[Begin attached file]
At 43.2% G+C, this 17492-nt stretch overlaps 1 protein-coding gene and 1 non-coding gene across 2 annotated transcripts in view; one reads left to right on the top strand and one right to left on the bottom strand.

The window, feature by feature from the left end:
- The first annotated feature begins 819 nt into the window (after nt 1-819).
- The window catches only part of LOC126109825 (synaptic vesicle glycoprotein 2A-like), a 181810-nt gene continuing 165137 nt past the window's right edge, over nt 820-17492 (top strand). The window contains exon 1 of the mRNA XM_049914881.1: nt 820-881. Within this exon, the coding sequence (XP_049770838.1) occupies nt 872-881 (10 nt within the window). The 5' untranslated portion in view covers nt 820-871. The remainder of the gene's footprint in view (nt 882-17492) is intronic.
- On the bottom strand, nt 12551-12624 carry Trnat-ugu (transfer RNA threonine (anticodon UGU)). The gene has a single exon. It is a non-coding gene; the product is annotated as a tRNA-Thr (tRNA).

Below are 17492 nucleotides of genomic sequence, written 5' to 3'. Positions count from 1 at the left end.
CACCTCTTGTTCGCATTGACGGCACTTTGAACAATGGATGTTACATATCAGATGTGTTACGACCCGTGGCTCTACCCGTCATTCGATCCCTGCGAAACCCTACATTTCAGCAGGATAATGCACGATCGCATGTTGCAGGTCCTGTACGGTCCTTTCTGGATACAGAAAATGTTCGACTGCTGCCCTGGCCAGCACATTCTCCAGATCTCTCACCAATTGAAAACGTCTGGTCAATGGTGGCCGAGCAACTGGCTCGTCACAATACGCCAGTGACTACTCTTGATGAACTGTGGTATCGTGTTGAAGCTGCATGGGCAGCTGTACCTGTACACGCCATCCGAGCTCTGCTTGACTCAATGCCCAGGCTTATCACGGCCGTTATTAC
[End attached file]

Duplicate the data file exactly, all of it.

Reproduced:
At 43.2% G+C, this 17492-nt stretch overlaps 1 protein-coding gene and 1 non-coding gene across 2 annotated transcripts in view; one reads left to right on the top strand and one right to left on the bottom strand.

The window, feature by feature from the left end:
- The first annotated feature begins 819 nt into the window (after nt 1-819).
- The window catches only part of LOC126109825 (synaptic vesicle glycoprotein 2A-like), a 181810-nt gene continuing 165137 nt past the window's right edge, over nt 820-17492 (top strand). The window contains exon 1 of the mRNA XM_049914881.1: nt 820-881. Within this exon, the coding sequence (XP_049770838.1) occupies nt 872-881 (10 nt within the window). The 5' untranslated portion in view covers nt 820-871. The remainder of the gene's footprint in view (nt 882-17492) is intronic.
- On the bottom strand, nt 12551-12624 carry Trnat-ugu (transfer RNA threonine (anticodon UGU)). The gene has a single exon. It is a non-coding gene; the product is annotated as a tRNA-Thr (tRNA).

Below are 17492 nucleotides of genomic sequence, written 5' to 3'. Positions count from 1 at the left end.
CACCTCTTGTTCGCATTGACGGCACTTTGAACAATGGATGTTACATATCAGATGTGTTACGACCCGTGGCTCTACCCGTCATTCGATCCCTGCGAAACCCTACATTTCAGCAGGATAATGCACGATCGCATGTTGCAGGTCCTGTACGGTCCTTTCTGGATACAGAAAATGTTCGACTGCTGCCCTGGCCAGCACATTCTCCAGATCTCTCACCAATTGAAAACGTCTGGTCAATGGTGGCCGAGCAACTGGCTCGTCACAATACGCCAGTGACTACTCTTGATGAACTGTGGTATCGTGTTGAAGCTGCATGGGCAGCTGTACCTGTACACGCCATCCGAGCTCTGCTTGACTCAATGCCCAGGCTTATCACGGCCGTTATTAC